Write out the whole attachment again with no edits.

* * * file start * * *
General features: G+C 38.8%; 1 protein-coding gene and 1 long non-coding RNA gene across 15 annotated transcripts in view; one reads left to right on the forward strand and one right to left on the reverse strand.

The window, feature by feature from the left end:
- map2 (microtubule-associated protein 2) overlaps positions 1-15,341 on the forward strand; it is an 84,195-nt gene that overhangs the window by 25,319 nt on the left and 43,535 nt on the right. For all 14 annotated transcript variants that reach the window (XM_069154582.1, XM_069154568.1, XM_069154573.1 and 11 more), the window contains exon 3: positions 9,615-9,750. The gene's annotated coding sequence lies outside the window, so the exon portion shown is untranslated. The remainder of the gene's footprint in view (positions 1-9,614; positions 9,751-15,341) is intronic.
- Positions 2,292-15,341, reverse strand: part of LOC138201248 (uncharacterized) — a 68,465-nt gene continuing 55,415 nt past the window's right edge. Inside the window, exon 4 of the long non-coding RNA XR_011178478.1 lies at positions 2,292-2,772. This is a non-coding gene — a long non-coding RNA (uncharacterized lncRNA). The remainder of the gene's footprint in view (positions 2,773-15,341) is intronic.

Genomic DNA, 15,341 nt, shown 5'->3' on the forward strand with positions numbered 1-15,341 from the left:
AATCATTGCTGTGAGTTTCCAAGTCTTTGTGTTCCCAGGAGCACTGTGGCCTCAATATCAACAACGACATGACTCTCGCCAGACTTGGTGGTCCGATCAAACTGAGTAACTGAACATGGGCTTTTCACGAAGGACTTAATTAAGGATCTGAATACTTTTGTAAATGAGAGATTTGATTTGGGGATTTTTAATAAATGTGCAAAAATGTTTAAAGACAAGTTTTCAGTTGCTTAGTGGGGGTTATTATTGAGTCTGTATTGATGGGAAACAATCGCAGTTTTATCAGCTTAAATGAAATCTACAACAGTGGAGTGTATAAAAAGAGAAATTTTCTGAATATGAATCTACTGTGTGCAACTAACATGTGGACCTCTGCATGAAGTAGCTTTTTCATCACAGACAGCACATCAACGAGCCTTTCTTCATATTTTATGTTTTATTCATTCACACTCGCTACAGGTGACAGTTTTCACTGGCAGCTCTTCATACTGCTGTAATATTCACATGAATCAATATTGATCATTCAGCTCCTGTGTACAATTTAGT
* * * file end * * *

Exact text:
General features: G+C 38.8%; 1 protein-coding gene and 1 long non-coding RNA gene across 15 annotated transcripts in view; one reads left to right on the forward strand and one right to left on the reverse strand.

The window, feature by feature from the left end:
- map2 (microtubule-associated protein 2) overlaps positions 1-15,341 on the forward strand; it is an 84,195-nt gene that overhangs the window by 25,319 nt on the left and 43,535 nt on the right. For all 14 annotated transcript variants that reach the window (XM_069154582.1, XM_069154568.1, XM_069154573.1 and 11 more), the window contains exon 3: positions 9,615-9,750. The gene's annotated coding sequence lies outside the window, so the exon portion shown is untranslated. The remainder of the gene's footprint in view (positions 1-9,614; positions 9,751-15,341) is intronic.
- Positions 2,292-15,341, reverse strand: part of LOC138201248 (uncharacterized) — a 68,465-nt gene continuing 55,415 nt past the window's right edge. Inside the window, exon 4 of the long non-coding RNA XR_011178478.1 lies at positions 2,292-2,772. This is a non-coding gene — a long non-coding RNA (uncharacterized lncRNA). The remainder of the gene's footprint in view (positions 2,773-15,341) is intronic.

Genomic DNA, 15,341 nt, shown 5'->3' on the forward strand with positions numbered 1-15,341 from the left:
AATCATTGCTGTGAGTTTCCAAGTCTTTGTGTTCCCAGGAGCACTGTGGCCTCAATATCAACAACGACATGACTCTCGCCAGACTTGGTGGTCCGATCAAACTGAGTAACTGAACATGGGCTTTTCACGAAGGACTTAATTAAGGATCTGAATACTTTTGTAAATGAGAGATTTGATTTGGGGATTTTTAATAAATGTGCAAAAATGTTTAAAGACAAGTTTTCAGTTGCTTAGTGGGGGTTATTATTGAGTCTGTATTGATGGGAAACAATCGCAGTTTTATCAGCTTAAATGAAATCTACAACAGTGGAGTGTATAAAAAGAGAAATTTTCTGAATATGAATCTACTGTGTGCAACTAACATGTGGACCTCTGCATGAAGTAGCTTTTTCATCACAGACAGCACATCAACGAGCCTTTCTTCATATTTTATGTTTTATTCATTCACACTCGCTACAGGTGACAGTTTTCACTGGCAGCTCTTCATACTGCTGTAATATTCACATGAATCAATATTGATCATTCAGCTCCTGTGTACAATTTAGT